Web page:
At the conference itself the Stalinists were much better organized than at the planning meeting but they were nevertheless at all times in a minority.

The conference was called to order on Saturday afternoon. Following the invocation there were, two excellent keynote speeches one by Roger Baldwin, former executive secretary of the American Civil Liberties Union, the other by Harold Taylor, president of Sarah Lawrence College. The speech by Baldwin was particularly embarrassing to the Stalinists when he attacked the Communist Party for refusing to defend the civil liberties of the Minneapolis Trotskyists convicted under the Smith Act.

President Taylor made a sharp criticism of the American educational system and of the intellectual stagnation in American life. On the academic front he maintained that students, have the right to organize their own clubs without faculty supervision and defended the right of students to hear speakers of their own choosing.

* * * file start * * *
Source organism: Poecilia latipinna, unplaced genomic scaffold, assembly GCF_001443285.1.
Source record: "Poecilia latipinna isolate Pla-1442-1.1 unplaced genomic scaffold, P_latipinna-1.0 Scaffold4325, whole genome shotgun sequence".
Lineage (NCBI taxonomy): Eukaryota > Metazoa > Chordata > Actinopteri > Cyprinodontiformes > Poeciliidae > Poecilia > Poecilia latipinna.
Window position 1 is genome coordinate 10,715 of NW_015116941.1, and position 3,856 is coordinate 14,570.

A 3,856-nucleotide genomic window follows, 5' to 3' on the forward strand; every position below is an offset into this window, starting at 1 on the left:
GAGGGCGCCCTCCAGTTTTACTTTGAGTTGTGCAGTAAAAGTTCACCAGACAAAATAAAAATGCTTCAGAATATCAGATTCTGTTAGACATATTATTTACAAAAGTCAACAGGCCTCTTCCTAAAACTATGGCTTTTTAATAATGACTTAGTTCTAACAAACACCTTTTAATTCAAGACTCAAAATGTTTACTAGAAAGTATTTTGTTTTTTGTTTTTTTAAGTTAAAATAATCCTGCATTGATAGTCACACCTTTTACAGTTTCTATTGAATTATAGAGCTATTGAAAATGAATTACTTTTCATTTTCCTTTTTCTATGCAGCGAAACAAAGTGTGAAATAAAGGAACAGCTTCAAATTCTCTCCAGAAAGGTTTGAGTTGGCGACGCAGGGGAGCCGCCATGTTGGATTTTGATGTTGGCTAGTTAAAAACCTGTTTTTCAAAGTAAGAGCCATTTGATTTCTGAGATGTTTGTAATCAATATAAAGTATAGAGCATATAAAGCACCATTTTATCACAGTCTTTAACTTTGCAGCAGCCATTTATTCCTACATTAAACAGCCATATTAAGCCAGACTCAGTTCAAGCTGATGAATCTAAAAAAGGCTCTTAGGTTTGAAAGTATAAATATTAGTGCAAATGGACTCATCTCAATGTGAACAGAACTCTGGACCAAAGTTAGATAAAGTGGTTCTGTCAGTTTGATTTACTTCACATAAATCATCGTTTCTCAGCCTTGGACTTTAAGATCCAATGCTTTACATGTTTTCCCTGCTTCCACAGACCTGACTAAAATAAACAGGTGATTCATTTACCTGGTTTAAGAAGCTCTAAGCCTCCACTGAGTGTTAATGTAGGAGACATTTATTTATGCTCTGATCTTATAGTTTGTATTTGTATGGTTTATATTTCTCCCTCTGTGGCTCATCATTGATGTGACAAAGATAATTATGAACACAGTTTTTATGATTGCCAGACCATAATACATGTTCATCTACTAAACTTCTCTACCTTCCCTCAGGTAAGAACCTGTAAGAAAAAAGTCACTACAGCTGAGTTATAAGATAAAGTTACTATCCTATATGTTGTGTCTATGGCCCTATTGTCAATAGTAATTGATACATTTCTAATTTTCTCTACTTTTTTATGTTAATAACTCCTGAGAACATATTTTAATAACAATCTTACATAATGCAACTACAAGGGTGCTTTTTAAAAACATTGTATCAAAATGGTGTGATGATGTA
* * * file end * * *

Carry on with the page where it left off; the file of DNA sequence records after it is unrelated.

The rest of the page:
Stalinists Fight on Rules

Following the speeches the conference began to bog down in a parliamentary fight. It took several hours before the rules were adopted, and this was only after a rollcall vote. The Stalinists were opposed to accepting the rules on the ground that the 15 executive members, each of whom are entitled to a vote apart from their club representative, would give some clubs extra representation.

This might have been a legitimate point to raise in the pre-conference planning meetings but to accept it at the conference itself meant disfranchising the leaders of the conference or forcing new elections in all the clubs to which the executive committee member belonged. This would have meant disrupting the conference, which would not have particularly bothered the Stalinists who were in a minority. Even though the Stalinists split their vote (by design) on the question of accepting the rules it was clear that the democratic forces had a 3-to-2 majority.